I am an arts explorer. Investigating ideas, pursuing new bits of information, engaging in conversation, or listening to the buzz around me; I thrive on discovering new perspectives and navigating new concepts. Through much personal exploration, I have realized what I loved most about the theater was not performance (I hold a degree in Acting) but instead the art/artist/audience community that surrounds all art in general. As a twenty-something arts professional, I have decided to dedicate myself to the pursuit of all ideas encompassing this fascinating intersection.
A couple of weeks ago I saw this New York Times (NYT) op-ed, “High Culture Goes Hands-On” by Judith Dobryanzki. In it, Dobryanzki makes the case that museums are trying too hard to create space for “visitor engagement” which augments (even tarnishes) the purpose and reputation of museums; “It changes who will go [to museums] and for what.” She even adds in a follow-up article on her personal blog that, “Art museums are… luring visitors by giving them participatory art experiences rather simply providing them with the opportunity to experience viewing glorious works of art.” While this piece references the museum world, I would like to challenge this community of arts marketers to think about its broader impact and how its claims can map directly to all arts audiences.
Linda Essig responds to Dobryanzki’s point of changing “who will go and for what” on her Creative Infrastructure blog. She writes, “That, it seems to me, is a good thing. Arts organizations have for years been decrying their declining and graying membership and subscription bases. If visitors change and visitors change their expectations, perhaps the sound of membership rosters circling the drain will not be so loud.”
Deborah Markow, in contrast to Essig, responds with a letter to the NYT editor agreeing with Dobryanzki, and makes the case that creating visitor engagement opportunities (like meeting the artist or interactive art installations) is not the way to help the public “appreciate and feel at ease in the presence of the great art of the past.”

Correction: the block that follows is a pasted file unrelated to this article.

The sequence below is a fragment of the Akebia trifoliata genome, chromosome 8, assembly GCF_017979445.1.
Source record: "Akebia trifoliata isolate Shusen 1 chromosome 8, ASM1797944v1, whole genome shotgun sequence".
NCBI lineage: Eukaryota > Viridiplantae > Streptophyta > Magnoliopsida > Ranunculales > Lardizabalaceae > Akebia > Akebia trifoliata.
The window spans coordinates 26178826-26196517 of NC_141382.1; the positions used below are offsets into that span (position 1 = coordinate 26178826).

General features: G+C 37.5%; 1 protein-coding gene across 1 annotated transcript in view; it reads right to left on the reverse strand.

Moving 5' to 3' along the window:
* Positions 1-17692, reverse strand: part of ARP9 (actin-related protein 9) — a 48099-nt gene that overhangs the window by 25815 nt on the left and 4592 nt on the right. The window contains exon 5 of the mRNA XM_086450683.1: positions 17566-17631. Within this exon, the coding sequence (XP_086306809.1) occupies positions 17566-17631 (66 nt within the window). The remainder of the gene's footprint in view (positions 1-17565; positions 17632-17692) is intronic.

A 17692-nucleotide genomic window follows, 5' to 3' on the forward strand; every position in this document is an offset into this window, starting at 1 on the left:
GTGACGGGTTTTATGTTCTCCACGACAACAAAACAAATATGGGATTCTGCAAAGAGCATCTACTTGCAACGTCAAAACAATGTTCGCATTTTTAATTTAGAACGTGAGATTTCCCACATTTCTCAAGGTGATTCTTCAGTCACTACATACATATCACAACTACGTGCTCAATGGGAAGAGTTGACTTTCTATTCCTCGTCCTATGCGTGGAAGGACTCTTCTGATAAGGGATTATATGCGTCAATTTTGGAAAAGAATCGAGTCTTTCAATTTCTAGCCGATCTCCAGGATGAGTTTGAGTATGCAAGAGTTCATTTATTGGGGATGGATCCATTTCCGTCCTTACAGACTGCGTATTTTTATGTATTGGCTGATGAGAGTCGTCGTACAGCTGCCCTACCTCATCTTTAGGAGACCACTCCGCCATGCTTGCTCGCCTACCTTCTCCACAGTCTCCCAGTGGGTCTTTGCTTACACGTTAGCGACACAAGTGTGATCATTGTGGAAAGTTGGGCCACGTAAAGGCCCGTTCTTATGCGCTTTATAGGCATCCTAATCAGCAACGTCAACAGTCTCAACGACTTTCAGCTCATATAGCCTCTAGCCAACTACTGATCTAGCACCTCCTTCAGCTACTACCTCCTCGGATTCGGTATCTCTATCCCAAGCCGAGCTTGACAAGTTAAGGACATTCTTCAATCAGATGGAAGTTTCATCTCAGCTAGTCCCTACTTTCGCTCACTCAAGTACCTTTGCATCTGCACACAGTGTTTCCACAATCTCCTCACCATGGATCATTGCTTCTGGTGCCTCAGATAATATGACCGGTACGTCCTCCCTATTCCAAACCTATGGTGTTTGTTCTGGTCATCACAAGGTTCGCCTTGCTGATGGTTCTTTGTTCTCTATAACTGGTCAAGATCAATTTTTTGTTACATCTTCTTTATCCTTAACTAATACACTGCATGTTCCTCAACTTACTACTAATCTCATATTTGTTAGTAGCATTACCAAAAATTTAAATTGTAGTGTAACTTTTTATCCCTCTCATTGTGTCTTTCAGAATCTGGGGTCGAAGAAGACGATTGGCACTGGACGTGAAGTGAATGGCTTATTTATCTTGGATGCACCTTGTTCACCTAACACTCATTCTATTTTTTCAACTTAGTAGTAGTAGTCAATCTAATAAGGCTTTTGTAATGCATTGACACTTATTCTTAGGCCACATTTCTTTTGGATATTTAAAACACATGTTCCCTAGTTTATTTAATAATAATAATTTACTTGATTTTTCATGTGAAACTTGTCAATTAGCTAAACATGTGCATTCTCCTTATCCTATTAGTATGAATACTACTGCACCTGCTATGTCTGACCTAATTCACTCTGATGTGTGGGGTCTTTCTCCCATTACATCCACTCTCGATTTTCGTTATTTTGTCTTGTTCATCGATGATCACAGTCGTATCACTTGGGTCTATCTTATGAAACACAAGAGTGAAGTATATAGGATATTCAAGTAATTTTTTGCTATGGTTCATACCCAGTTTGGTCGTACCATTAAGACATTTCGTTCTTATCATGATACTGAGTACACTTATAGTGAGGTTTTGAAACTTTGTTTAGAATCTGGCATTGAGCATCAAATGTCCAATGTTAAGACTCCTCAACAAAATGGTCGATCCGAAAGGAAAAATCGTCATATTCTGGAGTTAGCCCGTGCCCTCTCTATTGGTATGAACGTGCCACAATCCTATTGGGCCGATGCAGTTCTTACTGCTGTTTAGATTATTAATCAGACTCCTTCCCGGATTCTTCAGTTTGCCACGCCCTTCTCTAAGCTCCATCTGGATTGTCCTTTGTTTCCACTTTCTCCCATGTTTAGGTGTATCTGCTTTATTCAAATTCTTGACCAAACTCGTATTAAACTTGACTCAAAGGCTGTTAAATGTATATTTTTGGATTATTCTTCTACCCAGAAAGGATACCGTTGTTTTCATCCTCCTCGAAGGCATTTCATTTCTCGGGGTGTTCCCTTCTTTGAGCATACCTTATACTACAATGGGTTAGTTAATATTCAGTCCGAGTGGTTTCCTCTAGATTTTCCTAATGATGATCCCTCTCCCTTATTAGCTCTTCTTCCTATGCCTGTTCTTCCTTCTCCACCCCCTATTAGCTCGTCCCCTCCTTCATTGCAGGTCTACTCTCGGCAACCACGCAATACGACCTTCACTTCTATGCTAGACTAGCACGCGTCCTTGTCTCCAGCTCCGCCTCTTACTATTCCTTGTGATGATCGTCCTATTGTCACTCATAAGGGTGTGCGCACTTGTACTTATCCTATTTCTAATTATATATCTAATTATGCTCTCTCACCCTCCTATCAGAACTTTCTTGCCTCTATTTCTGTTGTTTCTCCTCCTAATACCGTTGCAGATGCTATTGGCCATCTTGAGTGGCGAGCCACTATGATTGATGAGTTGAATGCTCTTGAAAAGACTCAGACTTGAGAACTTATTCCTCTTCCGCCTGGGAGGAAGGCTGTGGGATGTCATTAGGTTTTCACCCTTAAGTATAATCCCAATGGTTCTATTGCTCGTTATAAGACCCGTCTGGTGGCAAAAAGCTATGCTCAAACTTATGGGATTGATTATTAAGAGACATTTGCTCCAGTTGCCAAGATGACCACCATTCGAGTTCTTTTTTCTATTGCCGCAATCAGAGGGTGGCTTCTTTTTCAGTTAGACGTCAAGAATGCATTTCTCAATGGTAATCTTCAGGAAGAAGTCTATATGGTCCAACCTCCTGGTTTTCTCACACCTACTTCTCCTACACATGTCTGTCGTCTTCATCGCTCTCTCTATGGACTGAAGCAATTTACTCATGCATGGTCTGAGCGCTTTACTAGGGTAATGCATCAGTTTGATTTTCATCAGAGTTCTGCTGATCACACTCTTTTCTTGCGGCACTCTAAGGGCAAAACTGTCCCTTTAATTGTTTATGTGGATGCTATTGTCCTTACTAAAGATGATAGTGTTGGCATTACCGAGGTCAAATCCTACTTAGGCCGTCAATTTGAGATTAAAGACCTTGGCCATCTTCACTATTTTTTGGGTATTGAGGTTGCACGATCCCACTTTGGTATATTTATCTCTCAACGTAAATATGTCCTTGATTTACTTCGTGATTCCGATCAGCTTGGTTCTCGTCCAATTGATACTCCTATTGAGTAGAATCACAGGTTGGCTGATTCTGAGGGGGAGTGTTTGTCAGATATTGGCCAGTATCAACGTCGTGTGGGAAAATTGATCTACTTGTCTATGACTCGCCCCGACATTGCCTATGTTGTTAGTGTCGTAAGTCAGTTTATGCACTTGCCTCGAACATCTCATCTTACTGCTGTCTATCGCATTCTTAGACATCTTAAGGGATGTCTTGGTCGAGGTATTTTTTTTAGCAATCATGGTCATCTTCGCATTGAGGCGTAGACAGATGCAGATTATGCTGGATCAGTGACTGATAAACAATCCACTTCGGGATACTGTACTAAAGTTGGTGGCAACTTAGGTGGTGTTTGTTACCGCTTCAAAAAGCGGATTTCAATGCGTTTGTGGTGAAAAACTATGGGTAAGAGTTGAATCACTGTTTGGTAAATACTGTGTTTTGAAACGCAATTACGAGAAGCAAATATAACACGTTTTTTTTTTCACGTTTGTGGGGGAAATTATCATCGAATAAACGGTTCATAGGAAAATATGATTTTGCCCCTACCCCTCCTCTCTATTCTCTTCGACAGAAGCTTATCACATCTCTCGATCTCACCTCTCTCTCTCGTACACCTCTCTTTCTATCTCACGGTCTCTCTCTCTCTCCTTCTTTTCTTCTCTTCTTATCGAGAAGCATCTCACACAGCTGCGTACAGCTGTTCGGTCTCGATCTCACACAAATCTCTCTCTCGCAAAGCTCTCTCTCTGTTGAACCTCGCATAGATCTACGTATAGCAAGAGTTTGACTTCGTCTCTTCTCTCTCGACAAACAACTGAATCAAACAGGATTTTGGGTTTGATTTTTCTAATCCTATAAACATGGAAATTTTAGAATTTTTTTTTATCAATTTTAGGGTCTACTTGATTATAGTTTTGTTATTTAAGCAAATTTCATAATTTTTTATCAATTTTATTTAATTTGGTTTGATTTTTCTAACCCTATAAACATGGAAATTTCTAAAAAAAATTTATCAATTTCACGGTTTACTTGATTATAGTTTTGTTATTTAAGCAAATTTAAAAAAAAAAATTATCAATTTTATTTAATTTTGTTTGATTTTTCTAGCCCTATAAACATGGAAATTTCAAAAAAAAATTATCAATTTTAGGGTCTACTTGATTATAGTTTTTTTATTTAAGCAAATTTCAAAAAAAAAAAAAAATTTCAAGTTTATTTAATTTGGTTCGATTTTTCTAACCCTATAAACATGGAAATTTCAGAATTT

As I read about all of these heated and contrasting ideas, I saw that words such as “activation,” “engagement,” and “participation” were being dropped into a bucket of full of buzzwords. Over the past two years of working for various Washington, DC theaters who are all energized by the support of their community*, I have come to know these words beyond their empty buzzword-y shells.
I have seen patrons arrive for Woolly Mammoth’s production of Sam Hunter’s A Bright New Boise and through a series of arts and crafts related activities, connect to an unlikely protagonist and discover more about the nature of extreme religious belief than they ever thought they could. I regularly interact with people who, after participating in one free improv workshop with Washington Improv Theater,fall in love with the style and call my office regularly to see when the next improv performance will be. I have also seen patrons, who, upon learning that dog & pony dc’s Beertown is a bit of an audience engaging arts piece, fold their arms and insist that they will not under any circumstances fall for such witchcraft… 30 minutes into the piece they are standing up and nominating an object for removal from the town’s timecapsule. All of these interactions and exchanges were not forced and did not use trickery of any kind to “lure visitors.”
As my first NAMP Conference is approaching, I am excited to talk with as many people as possible about all of these notions. Does “engagement” and “participation” feel icky and inauthentic to you, or are can they include genuine experiences? Is the arts world working too hard to keep up with the “business of experience”? Is there a happy medium? Help me discover what more this field has to offer. I’m ready to have a conversation.
*I have also come to strongly believe that we should consider illuminating our audiences to the notion that they are creating their own community among themselves… but that’s another post for another time.